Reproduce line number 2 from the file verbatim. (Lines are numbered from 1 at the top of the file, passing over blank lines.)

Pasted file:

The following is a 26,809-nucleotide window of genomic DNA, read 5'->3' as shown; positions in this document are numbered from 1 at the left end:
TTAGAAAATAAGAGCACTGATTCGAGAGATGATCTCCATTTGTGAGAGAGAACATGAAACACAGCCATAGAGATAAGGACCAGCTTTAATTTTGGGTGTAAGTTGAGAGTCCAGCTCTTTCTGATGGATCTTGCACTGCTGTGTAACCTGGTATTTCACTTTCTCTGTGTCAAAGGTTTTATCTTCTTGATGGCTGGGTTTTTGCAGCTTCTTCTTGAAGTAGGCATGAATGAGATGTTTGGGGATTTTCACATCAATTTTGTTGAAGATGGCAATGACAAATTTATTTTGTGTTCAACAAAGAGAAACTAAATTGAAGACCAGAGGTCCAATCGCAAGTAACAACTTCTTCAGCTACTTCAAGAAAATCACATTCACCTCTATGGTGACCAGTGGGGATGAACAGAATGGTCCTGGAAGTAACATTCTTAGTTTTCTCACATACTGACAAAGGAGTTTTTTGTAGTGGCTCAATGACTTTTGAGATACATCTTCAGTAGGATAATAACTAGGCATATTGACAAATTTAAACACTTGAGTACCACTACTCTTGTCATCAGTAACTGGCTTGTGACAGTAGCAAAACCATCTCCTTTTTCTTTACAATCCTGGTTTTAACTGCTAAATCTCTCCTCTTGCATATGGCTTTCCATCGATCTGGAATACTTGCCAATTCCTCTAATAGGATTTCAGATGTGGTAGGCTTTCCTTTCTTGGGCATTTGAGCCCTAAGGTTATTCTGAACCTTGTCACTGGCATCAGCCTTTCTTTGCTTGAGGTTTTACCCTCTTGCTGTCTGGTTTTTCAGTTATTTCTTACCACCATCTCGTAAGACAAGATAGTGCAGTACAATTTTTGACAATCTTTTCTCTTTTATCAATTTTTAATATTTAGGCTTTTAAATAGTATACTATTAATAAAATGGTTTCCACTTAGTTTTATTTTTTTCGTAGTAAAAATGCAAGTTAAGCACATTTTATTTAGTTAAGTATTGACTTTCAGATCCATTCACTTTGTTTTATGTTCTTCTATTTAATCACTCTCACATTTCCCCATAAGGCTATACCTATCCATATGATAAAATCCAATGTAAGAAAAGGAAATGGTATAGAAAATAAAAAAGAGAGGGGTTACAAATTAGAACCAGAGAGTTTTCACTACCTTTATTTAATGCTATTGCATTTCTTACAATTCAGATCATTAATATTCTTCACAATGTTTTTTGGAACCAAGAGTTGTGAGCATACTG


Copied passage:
TTAGAAAATAAGAGCACTGATTCGAGAGATGATCTCCATTTGTGAGAGAGAACATGAAACACAGCCATAGAGATAAGGACCAGCTTTAATTTTGGGTGTAAGTTGAGAGTCCAGCTCTTTCTGATGGATCTTGCACTGCTGTGTAACCTGGTATTTCACTTTCTCTGTGTCAAAGGTTTTATCTTCTTGATGGCTGGGTTTTTGCAGCTTCTTCTTGAAGTAGGCATGAATGAGATGTTTGGGGATTTTCACATCAATTTTGTTGAAGATGGCAATGACAAATTTATTTTGTGTTCAACAAAGAGAAACTAAATTGAAGACCAGAGGTCCAATCGCAAGTAACAACTTCTTCAGCTACTTCAAGAAAATCACATTCACCTCTATGGTGACCAGTGGGGATGAACAGAATGGTCCTGGAAGTAACATTCTTAGTTTTCTCACATACTGACAAAGGAGTTTTTTGTAGTGGCTCAATGACTTTTGAGATACATCTTCAGTAGGATAATAACTAGGCATATTGACAAATTTAAACACTTGAGTACCACTACTCTTGTCATCAGTAACTGGCTTGTGACAGTAGCAAAACCATCTCCTTTTTCTTTACAATCCTGGTTTTAACTGCTAAATCTCTCCTCTTGCATATGGCTTTCCATCGATCTGGAATACTTGCCAATTCCTCTAATAGGATTTCAGATGTGGTAGGCTTTCCTTTCTTGGGCATTTGAGCCCTAAGGTTATTCTGAACCTTGTCACTGGCATCAGCCTTTCTTTGCTTGAGGTTTTACCCTCTTGCTGTCTGGTTTTTCAGTTATTTCTTACCACCATCTCGTAAGACAAGATAGTGCAGTACAATTTTTGACAATCTTTTCTCTTTTATCAATTTTTAATATTTAGGCTTTTAAATAGTATACTATTAATAAAATGGTTTCCACTTAGTTTTATTTTTTTCGTAGTAAAAATGCAAGTTAAGCACATTTTATTTAGTTAAGTATTGACTTTCAGATCCATTCACTTTGTTTTATGTTCTTCTATTTAATCACTCTCACATTTCCCCATAAGGCTATACCTATCCATATGATAAAATCCAATGTAAGAAAAGGAAATGGTATAGAAAATAAAAAAGAGAGGGGTTACAAATTAGAACCAGAGAGTTTTCACTACCTTTATTTAATGCTATTGCATTTCTTACAATTCAGATCATTAATATTCTTCACAATGTTTTTTGGAACCAAGAGTTGTGAGCATACTG